In some of my projects, I used a driver based on Allegro A4988 IC to control stepper motors. This tutorial, divided in three posts, will show you how to use that controller with Arduino.
A stepper motor is a syncronous DC motor; it’s rotation is divided into a large number of steps. With the correct control signals, the motor moves one step at a time.
On Internet you can find many articles about the how a stepper motor works; I suggest you to read the one by Douglas W. Jones, from the University of Iowa.
Stepper motors are divided in:
- unipolar motors
- bipolar motors
The Allegro A4988 IC is designed for driving bipolar motors.
When choosing the right stepper motor, you have to consider some main characteristics.
First, the size: the National Electrical Manufacturers Association (NEMA) defined a world-wide standard: motors are labeled “NEMAxx“, with xx a number that indicates the size (for example a NEMA17 has a diameter of 1.7 inches).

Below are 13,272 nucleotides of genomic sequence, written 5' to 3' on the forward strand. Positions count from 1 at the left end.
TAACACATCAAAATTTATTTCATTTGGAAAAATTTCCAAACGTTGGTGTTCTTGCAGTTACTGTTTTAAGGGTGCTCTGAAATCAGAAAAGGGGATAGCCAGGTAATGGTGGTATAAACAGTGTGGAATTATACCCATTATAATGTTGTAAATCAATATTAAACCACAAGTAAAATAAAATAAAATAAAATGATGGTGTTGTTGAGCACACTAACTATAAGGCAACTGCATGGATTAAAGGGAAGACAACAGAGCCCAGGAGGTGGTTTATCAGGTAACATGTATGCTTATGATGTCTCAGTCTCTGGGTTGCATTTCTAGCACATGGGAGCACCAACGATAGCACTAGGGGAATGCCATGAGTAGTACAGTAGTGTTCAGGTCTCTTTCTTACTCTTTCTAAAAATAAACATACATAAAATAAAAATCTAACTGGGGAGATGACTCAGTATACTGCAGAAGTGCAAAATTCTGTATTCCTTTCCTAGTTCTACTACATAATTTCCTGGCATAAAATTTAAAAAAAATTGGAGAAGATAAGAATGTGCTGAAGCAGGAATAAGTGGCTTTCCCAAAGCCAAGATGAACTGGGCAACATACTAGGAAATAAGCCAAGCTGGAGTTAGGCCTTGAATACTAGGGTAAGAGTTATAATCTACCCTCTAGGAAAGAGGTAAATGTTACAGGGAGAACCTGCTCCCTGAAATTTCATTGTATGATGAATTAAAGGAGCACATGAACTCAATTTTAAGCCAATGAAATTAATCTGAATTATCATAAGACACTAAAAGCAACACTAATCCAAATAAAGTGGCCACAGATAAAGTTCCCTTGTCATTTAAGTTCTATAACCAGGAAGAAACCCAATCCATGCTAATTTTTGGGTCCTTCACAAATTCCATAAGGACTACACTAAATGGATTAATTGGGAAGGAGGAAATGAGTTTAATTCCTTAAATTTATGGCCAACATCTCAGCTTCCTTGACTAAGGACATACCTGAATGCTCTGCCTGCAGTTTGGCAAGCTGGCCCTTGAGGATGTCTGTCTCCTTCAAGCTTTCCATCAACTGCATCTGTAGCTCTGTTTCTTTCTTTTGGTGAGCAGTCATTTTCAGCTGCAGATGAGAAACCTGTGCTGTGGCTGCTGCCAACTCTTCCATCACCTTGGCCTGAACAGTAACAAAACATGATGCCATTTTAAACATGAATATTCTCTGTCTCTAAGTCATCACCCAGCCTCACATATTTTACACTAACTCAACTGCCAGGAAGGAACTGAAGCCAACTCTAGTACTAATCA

Another important characteristic is the torque, that indicates how “strong” the motor is. Although the S.I. (International System of Units) defines N·m (Newton for meter) as torque’s official unit, manufacturers often use other units (Kg·m, Kg·cm, oz·inch…); online converters are available to compare different motors.
Two electrical parameters are usually present on motor’s datasheet: the maximum current per phase (A) and the rated voltage (V). The rated voltage is not the maximum supply voltage; it is instead the voltage that, based on the resistance per phase, imposes the maximum current. You’ll learn that it’s possible to supply motors with a higher voltage, but you must limit the corresponding output current.
In the next page, you’ll learn how to drive stepper motors with A4988 IC…